Developer will revise building plans following complaints

Addressing issues: Patahiyah holding the full council meeting.

The developer of a proposed high-density development in Tanjung Bungah has agreed to reduce the number of storeys of the project’s two 49-storey buildings.

Penang Island City Council mayor Datuk Patahiyah Ismail said the developer verbally agreed to revise the building plans after she conveyed the concerns of the residents in Tanjung Bungah.

“I contacted the developer on Tuesday as the residents are worried about the height of the buildings.

“They also voiced concerns about the traffic congestion which the new development will cause in the area.

“So we have look into the matter and discuss with the developer to find an amicable solution,” she told a press conference after the full council meeting at the City Hall yesterday.

Patahiyah said the developer would submit the new building plans to the MBPP in two weeks’ time.

The project originally comprised of two 49-storey buildings with a total 550 units and a 34-storey building featuring 343 units.

A total of 21 bungalows will also built under the project.

Patahiyah also said that several road stretches in the area would be upgraded to ease the traffic congestion problem there.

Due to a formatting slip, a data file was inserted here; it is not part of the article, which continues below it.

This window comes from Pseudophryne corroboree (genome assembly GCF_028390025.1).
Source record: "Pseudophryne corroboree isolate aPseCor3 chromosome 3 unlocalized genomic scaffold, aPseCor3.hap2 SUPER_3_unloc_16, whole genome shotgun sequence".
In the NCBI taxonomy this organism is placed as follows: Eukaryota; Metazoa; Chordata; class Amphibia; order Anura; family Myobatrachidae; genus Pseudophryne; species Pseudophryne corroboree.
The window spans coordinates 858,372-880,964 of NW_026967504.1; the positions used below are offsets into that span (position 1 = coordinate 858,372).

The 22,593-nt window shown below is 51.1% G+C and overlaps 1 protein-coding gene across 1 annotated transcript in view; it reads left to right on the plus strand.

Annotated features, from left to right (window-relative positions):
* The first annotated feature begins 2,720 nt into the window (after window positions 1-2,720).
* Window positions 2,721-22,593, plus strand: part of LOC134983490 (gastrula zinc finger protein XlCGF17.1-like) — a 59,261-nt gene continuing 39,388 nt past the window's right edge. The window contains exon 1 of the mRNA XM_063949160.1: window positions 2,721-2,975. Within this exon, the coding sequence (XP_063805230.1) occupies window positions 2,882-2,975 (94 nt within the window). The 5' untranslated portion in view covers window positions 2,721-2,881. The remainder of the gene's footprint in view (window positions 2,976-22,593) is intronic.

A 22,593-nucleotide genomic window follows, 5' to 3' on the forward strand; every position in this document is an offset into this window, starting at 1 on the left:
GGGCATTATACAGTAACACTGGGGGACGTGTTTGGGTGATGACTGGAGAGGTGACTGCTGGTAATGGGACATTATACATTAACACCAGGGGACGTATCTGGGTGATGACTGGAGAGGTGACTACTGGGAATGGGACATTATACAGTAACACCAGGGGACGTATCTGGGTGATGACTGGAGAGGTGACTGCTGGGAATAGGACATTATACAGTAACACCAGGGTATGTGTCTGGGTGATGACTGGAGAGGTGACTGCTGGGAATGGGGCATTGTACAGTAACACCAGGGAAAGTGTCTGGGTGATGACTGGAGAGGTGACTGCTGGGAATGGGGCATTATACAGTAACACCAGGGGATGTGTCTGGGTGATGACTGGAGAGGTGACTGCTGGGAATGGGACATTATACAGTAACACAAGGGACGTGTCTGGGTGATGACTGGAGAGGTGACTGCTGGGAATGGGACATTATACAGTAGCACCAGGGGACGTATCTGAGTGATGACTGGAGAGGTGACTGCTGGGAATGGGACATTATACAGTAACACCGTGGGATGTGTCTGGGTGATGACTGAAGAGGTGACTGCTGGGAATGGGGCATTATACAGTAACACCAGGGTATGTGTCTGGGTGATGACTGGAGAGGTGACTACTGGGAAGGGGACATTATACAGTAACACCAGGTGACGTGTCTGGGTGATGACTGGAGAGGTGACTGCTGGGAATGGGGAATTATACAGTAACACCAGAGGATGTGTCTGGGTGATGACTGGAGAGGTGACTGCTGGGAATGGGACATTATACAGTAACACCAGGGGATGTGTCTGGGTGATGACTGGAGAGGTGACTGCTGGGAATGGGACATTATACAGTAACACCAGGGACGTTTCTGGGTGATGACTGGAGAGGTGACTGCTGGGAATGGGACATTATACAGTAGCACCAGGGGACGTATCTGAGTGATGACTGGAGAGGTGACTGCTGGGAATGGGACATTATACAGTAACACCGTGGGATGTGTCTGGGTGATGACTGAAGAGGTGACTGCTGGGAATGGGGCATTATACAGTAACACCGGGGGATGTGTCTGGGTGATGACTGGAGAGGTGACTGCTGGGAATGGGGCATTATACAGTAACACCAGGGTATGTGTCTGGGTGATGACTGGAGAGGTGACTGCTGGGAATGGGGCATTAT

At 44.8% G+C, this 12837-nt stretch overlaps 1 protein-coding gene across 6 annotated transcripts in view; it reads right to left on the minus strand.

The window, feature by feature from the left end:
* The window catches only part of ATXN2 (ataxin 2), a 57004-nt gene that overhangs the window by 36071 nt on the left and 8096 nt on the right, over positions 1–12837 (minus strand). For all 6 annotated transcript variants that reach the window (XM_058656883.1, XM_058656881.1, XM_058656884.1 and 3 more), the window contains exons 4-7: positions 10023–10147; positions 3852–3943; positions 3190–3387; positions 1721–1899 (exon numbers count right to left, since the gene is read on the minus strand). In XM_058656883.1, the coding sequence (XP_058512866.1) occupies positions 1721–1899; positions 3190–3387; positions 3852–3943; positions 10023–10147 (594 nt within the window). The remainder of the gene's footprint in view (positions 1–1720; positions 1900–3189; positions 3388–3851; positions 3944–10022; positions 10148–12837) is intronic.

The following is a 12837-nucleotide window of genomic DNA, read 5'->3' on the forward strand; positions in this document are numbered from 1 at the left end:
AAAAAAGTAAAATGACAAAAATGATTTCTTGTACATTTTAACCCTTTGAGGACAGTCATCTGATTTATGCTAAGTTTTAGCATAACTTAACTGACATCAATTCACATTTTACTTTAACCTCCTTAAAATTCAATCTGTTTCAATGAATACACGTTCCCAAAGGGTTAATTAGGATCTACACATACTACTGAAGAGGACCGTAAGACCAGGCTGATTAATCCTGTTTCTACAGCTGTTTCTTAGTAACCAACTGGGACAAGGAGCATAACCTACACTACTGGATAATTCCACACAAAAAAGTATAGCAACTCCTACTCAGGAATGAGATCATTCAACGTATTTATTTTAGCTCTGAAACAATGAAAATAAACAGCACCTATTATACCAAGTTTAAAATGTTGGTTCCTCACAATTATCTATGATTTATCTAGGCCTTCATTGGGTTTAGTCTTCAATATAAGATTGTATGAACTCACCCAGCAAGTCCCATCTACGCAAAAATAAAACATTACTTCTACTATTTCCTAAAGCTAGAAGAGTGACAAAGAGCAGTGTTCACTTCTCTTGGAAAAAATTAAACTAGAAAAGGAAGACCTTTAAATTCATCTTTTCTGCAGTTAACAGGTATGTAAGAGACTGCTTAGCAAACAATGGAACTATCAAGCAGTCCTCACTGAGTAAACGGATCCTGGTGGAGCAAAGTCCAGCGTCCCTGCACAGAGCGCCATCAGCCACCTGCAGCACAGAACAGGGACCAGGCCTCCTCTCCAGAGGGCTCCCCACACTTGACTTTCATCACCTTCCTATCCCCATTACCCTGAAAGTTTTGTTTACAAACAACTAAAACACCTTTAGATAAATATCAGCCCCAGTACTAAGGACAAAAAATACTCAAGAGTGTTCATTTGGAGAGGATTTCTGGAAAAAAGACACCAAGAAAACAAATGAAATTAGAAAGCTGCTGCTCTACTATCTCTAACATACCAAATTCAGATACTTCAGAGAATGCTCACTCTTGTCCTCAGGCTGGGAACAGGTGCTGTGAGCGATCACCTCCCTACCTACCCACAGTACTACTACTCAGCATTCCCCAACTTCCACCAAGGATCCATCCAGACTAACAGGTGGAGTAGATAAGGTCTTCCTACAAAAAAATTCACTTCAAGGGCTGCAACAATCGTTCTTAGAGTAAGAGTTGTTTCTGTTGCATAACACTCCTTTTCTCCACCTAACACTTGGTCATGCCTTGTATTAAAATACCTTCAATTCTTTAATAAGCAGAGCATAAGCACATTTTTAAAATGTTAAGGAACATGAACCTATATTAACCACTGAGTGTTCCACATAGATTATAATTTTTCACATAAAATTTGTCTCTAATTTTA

Council Engineering Department deputy director A. Rajendran explained that the developer needed to finish the road upgrading works before starting work on the project.

The roads that will be upgraded are Lebuh Sungai Kelian, Jalan Sungai Kelian, Jalan Loh Poh Heng, Jalan Lembah Permai and Lorong Lembah Permai 3.

“All the roads will be upgraded to four lanes.

“Speed tables will also be installed in Lintang Lembah Permai 1 and Lorong Lembah Permai 3,” he said.

It was reported on April 7 that Tanjung Bungah residents were concerned over the proposed high-density development.

They feared it would cause more traffic jams in the area.

Desa Embun Emas Apartments Council chairman George Lee had said that the residents foresaw an additional 2,000 cars travelling in the vicinity based on an estimation of two cars per household at the new project.

The residents wanted all their issues and concerns to be properly addressed before any approval could be given to the proposed project. - By The Star

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